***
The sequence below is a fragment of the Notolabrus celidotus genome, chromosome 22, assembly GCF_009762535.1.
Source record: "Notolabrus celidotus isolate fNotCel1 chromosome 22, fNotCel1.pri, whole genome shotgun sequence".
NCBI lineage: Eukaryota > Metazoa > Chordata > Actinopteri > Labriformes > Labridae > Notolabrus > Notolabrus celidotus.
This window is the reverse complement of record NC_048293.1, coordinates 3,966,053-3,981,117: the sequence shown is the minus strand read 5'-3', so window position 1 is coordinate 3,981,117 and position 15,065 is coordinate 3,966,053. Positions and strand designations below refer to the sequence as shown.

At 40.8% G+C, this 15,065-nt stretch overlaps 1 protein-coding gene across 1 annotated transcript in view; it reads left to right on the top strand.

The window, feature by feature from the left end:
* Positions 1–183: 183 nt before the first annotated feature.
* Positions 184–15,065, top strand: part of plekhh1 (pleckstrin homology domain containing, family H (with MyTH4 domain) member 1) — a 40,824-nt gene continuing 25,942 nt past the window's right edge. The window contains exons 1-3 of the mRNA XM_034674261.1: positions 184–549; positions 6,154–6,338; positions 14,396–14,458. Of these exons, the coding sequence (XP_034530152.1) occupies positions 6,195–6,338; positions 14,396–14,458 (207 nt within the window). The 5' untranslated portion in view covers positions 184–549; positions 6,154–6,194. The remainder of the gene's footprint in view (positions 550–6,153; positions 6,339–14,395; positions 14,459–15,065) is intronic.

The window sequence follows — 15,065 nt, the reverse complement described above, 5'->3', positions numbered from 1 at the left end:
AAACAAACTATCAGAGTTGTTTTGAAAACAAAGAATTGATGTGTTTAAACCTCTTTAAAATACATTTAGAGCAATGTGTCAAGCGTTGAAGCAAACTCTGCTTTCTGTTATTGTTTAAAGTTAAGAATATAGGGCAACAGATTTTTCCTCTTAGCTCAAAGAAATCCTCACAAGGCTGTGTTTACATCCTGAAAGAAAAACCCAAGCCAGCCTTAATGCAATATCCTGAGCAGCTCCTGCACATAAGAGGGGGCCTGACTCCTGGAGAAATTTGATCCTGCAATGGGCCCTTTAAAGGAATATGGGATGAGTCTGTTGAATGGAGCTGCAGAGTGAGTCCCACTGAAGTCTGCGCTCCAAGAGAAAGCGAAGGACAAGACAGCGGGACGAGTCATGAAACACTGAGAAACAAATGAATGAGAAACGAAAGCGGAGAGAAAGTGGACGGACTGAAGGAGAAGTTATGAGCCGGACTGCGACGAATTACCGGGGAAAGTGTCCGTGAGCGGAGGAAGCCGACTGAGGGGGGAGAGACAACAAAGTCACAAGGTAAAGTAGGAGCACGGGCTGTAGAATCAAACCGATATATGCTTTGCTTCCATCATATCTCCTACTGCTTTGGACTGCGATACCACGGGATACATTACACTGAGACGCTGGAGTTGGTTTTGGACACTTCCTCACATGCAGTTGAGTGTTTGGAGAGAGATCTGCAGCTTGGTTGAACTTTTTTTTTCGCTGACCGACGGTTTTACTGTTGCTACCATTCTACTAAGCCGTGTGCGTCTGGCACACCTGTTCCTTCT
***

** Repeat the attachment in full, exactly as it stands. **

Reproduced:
The sequence below is a fragment of the Notolabrus celidotus genome, chromosome 22, assembly GCF_009762535.1.
Source record: "Notolabrus celidotus isolate fNotCel1 chromosome 22, fNotCel1.pri, whole genome shotgun sequence".
NCBI lineage: Eukaryota > Metazoa > Chordata > Actinopteri > Labriformes > Labridae > Notolabrus > Notolabrus celidotus.
This window is the reverse complement of record NC_048293.1, coordinates 3,966,053-3,981,117: the sequence shown is the minus strand read 5'-3', so window position 1 is coordinate 3,981,117 and position 15,065 is coordinate 3,966,053. Positions and strand designations below refer to the sequence as shown.

At 40.8% G+C, this 15,065-nt stretch overlaps 1 protein-coding gene across 1 annotated transcript in view; it reads left to right on the top strand.

The window, feature by feature from the left end:
* Positions 1–183: 183 nt before the first annotated feature.
* Positions 184–15,065, top strand: part of plekhh1 (pleckstrin homology domain containing, family H (with MyTH4 domain) member 1) — a 40,824-nt gene continuing 25,942 nt past the window's right edge. The window contains exons 1-3 of the mRNA XM_034674261.1: positions 184–549; positions 6,154–6,338; positions 14,396–14,458. Of these exons, the coding sequence (XP_034530152.1) occupies positions 6,195–6,338; positions 14,396–14,458 (207 nt within the window). The 5' untranslated portion in view covers positions 184–549; positions 6,154–6,194. The remainder of the gene's footprint in view (positions 550–6,153; positions 6,339–14,395; positions 14,459–15,065) is intronic.

The window sequence follows — 15,065 nt, the reverse complement described above, 5'->3', positions numbered from 1 at the left end:
AAACAAACTATCAGAGTTGTTTTGAAAACAAAGAATTGATGTGTTTAAACCTCTTTAAAATACATTTAGAGCAATGTGTCAAGCGTTGAAGCAAACTCTGCTTTCTGTTATTGTTTAAAGTTAAGAATATAGGGCAACAGATTTTTCCTCTTAGCTCAAAGAAATCCTCACAAGGCTGTGTTTACATCCTGAAAGAAAAACCCAAGCCAGCCTTAATGCAATATCCTGAGCAGCTCCTGCACATAAGAGGGGGCCTGACTCCTGGAGAAATTTGATCCTGCAATGGGCCCTTTAAAGGAATATGGGATGAGTCTGTTGAATGGAGCTGCAGAGTGAGTCCCACTGAAGTCTGCGCTCCAAGAGAAAGCGAAGGACAAGACAGCGGGACGAGTCATGAAACACTGAGAAACAAATGAATGAGAAACGAAAGCGGAGAGAAAGTGGACGGACTGAAGGAGAAGTTATGAGCCGGACTGCGACGAATTACCGGGGAAAGTGTCCGTGAGCGGAGGAAGCCGACTGAGGGGGGAGAGACAACAAAGTCACAAGGTAAAGTAGGAGCACGGGCTGTAGAATCAAACCGATATATGCTTTGCTTCCATCATATCTCCTACTGCTTTGGACTGCGATACCACGGGATACATTACACTGAGACGCTGGAGTTGGTTTTGGACACTTCCTCACATGCAGTTGAGTGTTTGGAGAGAGATCTGCAGCTTGGTTGAACTTTTTTTTTCGCTGACCGACGGTTTTACTGTTGCTACCATTCTACTAAGCCGTGTGCGTCTGGCACACCTGTTCCTTCT